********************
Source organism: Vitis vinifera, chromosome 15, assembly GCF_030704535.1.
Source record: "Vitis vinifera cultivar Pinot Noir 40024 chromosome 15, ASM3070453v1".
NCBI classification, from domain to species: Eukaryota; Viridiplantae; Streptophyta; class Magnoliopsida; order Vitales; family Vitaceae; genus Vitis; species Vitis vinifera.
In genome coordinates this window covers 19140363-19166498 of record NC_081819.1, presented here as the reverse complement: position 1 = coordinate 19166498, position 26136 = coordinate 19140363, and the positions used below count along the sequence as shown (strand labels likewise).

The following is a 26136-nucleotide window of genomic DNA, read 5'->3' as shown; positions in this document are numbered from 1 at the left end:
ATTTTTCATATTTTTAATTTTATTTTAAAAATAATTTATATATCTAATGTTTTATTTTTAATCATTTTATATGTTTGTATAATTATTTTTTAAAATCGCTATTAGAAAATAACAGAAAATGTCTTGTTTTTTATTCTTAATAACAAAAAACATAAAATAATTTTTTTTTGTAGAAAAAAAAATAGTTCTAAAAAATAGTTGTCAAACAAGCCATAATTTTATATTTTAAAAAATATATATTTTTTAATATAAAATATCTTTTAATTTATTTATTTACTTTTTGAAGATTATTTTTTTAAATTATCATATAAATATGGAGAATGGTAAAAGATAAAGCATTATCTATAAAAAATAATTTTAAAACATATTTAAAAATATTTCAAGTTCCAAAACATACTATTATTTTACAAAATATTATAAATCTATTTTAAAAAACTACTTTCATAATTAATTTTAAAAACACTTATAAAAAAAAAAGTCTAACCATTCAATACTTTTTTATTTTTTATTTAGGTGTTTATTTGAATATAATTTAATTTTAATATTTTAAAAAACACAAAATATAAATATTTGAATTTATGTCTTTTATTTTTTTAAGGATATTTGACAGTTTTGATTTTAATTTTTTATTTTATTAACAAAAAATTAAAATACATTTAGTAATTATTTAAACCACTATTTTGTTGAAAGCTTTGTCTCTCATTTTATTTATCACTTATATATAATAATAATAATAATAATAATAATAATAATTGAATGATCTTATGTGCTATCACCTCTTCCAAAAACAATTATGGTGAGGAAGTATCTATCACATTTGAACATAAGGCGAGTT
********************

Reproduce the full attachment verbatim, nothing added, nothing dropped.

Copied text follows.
Source organism: Vitis vinifera, chromosome 15, assembly GCF_030704535.1.
Source record: "Vitis vinifera cultivar Pinot Noir 40024 chromosome 15, ASM3070453v1".
NCBI classification, from domain to species: Eukaryota; Viridiplantae; Streptophyta; class Magnoliopsida; order Vitales; family Vitaceae; genus Vitis; species Vitis vinifera.
In genome coordinates this window covers 19140363-19166498 of record NC_081819.1, presented here as the reverse complement: position 1 = coordinate 19166498, position 26136 = coordinate 19140363, and the positions used below count along the sequence as shown (strand labels likewise).

The following is a 26136-nucleotide window of genomic DNA, read 5'->3' as shown; positions in this document are numbered from 1 at the left end:
ATTTTTCATATTTTTAATTTTATTTTAAAAATAATTTATATATCTAATGTTTTATTTTTAATCATTTTATATGTTTGTATAATTATTTTTTAAAATCGCTATTAGAAAATAACAGAAAATGTCTTGTTTTTTATTCTTAATAACAAAAAACATAAAATAATTTTTTTTTGTAGAAAAAAAAATAGTTCTAAAAAATAGTTGTCAAACAAGCCATAATTTTATATTTTAAAAAATATATATTTTTTAATATAAAATATCTTTTAATTTATTTATTTACTTTTTGAAGATTATTTTTTTAAATTATCATATAAATATGGAGAATGGTAAAAGATAAAGCATTATCTATAAAAAATAATTTTAAAACATATTTAAAAATATTTCAAGTTCCAAAACATACTATTATTTTACAAAATATTATAAATCTATTTTAAAAAACTACTTTCATAATTAATTTTAAAAACACTTATAAAAAAAAAAGTCTAACCATTCAATACTTTTTTATTTTTTATTTAGGTGTTTATTTGAATATAATTTAATTTTAATATTTTAAAAAACACAAAATATAAATATTTGAATTTATGTCTTTTATTTTTTTAAGGATATTTGACAGTTTTGATTTTAATTTTTTATTTTATTAACAAAAAATTAAAATACATTTAGTAATTATTTAAACCACTATTTTGTTGAAAGCTTTGTCTCTCATTTTATTTATCACTTATATATAATAATAATAATAATAATAATAATAATAATTGAATGATCTTATGTGCTATCACCTCTTCCAAAAACAATTATGGTGAGGAAGTATCTATCACATTTGAACATAAGGCGAGTT